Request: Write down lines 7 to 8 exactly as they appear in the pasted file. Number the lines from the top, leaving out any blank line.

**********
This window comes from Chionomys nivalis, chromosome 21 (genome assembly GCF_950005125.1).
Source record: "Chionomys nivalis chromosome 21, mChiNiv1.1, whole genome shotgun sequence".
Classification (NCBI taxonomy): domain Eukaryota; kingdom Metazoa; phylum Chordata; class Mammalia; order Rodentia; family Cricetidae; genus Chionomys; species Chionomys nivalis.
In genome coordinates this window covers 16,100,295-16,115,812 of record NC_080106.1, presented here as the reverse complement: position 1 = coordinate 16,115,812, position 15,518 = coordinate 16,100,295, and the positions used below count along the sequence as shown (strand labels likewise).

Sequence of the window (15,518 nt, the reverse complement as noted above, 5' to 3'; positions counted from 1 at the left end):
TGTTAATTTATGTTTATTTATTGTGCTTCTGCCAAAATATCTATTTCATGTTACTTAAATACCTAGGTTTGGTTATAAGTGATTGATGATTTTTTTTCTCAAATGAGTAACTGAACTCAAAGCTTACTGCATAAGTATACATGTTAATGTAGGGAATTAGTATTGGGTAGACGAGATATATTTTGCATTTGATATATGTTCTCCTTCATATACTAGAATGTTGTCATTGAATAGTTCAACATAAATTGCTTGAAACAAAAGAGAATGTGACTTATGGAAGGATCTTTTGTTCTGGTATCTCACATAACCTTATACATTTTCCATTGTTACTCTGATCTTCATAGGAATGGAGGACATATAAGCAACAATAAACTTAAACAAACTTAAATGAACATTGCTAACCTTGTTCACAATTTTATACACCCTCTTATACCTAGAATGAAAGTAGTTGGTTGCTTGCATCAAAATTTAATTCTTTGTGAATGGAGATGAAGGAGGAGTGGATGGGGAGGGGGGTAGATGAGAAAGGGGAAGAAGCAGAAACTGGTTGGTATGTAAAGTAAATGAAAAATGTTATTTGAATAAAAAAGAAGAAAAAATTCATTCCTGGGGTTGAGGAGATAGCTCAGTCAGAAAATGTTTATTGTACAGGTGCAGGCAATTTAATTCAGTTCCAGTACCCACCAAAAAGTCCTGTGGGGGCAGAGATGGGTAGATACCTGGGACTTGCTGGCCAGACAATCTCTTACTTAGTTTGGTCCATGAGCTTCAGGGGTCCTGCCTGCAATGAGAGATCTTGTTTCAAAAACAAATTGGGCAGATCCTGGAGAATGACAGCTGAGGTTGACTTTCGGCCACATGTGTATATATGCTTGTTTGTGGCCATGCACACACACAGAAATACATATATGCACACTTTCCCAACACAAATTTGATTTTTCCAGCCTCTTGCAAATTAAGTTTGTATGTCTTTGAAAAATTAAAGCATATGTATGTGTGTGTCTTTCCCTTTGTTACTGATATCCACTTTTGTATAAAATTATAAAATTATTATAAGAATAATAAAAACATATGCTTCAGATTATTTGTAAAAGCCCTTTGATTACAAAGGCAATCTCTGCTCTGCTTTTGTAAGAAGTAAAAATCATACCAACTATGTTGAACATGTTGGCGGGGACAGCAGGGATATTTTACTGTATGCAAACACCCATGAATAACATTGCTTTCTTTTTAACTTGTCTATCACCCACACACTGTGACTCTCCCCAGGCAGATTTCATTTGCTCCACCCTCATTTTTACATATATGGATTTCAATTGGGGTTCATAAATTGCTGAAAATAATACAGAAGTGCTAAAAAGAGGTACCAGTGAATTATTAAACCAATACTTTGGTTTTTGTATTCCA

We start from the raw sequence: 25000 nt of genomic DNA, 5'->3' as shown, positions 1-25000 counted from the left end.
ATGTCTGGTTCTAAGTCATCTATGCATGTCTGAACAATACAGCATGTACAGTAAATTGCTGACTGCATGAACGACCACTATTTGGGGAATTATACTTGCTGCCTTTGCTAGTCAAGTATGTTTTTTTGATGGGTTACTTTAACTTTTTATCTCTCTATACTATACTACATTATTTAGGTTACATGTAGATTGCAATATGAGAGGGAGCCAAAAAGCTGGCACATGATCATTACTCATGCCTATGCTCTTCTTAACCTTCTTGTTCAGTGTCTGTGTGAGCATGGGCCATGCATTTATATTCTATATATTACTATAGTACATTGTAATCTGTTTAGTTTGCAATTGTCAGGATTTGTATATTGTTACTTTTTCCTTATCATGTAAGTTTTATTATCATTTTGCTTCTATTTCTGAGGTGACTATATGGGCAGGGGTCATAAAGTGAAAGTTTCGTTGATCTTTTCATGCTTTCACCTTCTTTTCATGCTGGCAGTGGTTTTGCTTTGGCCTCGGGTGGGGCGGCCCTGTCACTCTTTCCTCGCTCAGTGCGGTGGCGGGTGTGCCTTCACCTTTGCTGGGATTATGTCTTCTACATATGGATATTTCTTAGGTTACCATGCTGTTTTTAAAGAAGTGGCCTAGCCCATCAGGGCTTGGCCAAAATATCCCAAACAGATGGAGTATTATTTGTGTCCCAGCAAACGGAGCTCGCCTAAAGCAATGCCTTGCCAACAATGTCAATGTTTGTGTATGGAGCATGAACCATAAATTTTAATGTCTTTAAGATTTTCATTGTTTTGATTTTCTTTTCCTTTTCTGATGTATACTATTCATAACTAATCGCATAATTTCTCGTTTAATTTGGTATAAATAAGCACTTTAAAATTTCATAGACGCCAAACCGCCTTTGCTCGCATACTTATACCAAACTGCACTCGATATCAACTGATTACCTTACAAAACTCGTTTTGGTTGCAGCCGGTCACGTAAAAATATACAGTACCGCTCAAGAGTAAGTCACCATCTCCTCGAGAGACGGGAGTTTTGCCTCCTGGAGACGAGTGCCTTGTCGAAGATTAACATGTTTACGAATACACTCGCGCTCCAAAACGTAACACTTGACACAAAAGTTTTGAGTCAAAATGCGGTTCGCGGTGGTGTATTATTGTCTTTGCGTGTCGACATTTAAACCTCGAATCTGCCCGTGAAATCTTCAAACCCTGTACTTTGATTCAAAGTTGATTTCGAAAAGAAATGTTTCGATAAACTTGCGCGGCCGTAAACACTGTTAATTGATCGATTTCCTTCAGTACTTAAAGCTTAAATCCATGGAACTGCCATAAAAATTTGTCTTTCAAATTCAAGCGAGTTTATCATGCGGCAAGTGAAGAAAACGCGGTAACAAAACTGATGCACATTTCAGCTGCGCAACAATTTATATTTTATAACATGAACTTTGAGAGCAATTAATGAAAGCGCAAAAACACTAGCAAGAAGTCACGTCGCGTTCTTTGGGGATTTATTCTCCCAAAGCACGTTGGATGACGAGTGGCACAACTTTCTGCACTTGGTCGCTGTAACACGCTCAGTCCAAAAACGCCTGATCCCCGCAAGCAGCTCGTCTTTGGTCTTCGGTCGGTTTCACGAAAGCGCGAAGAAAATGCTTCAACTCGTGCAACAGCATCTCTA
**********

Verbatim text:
We start from the raw sequence: 25000 nt of genomic DNA, 5'->3' as shown, positions 1-25000 counted from the left end.
ATGTCTGGTTCTAAGTCATCTATGCATGTCTGAACAATACAGCATGTACAGTAAATTGCTGACTGCATGAACGACCACTATTTGGGGAATTATACTTGCTGCCTTTGCTAGTCAAGTATGTTTTTTTGATGGGTTACTTTAACTTTTTATCTCTCTATACTATACTACATTATTTAGGTTACATGTAGATTGCAATATGAGAGGGAGCCAAAAAGCTGGCACATGATCATTACTCATGCCTATGCTCTTCTTAACCTTCTTGTTCAGTGTCTGTGTGAGCATGGGCCATGCATTTATATTCTATATATTACTATAGTACATTGTAATCTGTTTAGTTTGCAATTGTCAGGATTTGTATATTGTTACTTTTTCCTTATCATGTAAGTTTTATTATCATTTTGCTTCTATTTCTGAGGTGACTATATGGGCAGGGGTCATAAAGTGAAAGTTTCGTTGATCTTTTCATGCTTTCACCTTCTTTTCATGCTGGCAGTGGTTTTGCTTTGGCCTCGGGTGGGGCGGCCCTGTCACTCTTTCCTCGCTCAGTGCGGTGGCGGGTGTGCCTTCACCTTTGCTGGGATTATGTCTTCTACATATGGATATTTCTTAGGTTACCATGCTGTTTTTAAAGAAGTGGCCTAGCCCATCAGGGCTTGGCCAAAATATCCCAAACAGATGGAGTATTATTTGTGTCCCAGCAAACGGAGCTCGCCTAAAGCAATGCCTTGCCAACAATGTCAATGTTTGTGTATGGAGCATGAACCATAAATTTTAATGTCTTTAAGATTTTCATTGTTTTGATTTTCTTTTCCTTTTCTGATGTATACTATTCATAACTAATCGCATAATTTCTCGTTTAATTTGGTATAAATAAGCACTTTAAAATTTCATAGACGCCAAACCGCCTTTGCTCGCATACTTATACCAAACTGCACTCGATATCAACTGATTACCTTACAAAACTCGTTTTGGTTGCAGCCGGTCACGTAAAAATATACAGTACCGCTCAAGAGTAAGTCACCATCTCCTCGAGAGACGGGAGTTTTGCCTCCTGGAGACGAGTGCCTTGTCGAAGATTAACATGTTTACGAATACACTCGCGCTCCAAAACGTAACACTTGACACAAAAGTTTTGAGTCAAAATGCGGTTCGCGGTGGTGTATTATTGTCTTTGCGTGTCGACATTTAAACCTCGAATCTGCCCGTGAAATCTTCAAACCCTGTACTTTGATTCAAAGTTGATTTCGAAAAGAAATGTTTCGATAAACTTGCGCGGCCGTAAACACTGTTAATTGATCGATTTCCTTCAGTACTTAAAGCTTAAATCCATGGAACTGCCATAAAAATTTGTCTTTCAAATTCAAGCGAGTTTATCATGCGGCAAGTGAAGAAAACGCGGTAACAAAACTGATGCACATTTCAGCTGCGCAACAATTTATATTTTATAACATGAACTTTGAGAGCAATTAATGAAAGCGCAAAAACACTAGCAAGAAGTCACGTCGCGTTCTTTGGGGATTTATTCTCCCAAAGCACGTTGGATGACGAGTGGCACAACTTTCTGCACTTGGTCGCTGTAACACGCTCAGTCCAAAAACGCCTGATCCCCGCAAGCAGCTCGTCTTTGGTCTTCGGTCGGTTTCACGAAAGCGCGAAGAAAATGCTTCAACTCGTGCAACAGCATCTCTA